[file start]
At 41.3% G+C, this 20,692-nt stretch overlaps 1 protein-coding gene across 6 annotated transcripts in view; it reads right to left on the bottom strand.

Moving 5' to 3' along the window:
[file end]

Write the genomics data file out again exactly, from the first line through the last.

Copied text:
At 41.3% G+C, this 20,692-nt stretch overlaps 1 protein-coding gene across 6 annotated transcripts in view; it reads right to left on the bottom strand.

Moving 5' to 3' along the window: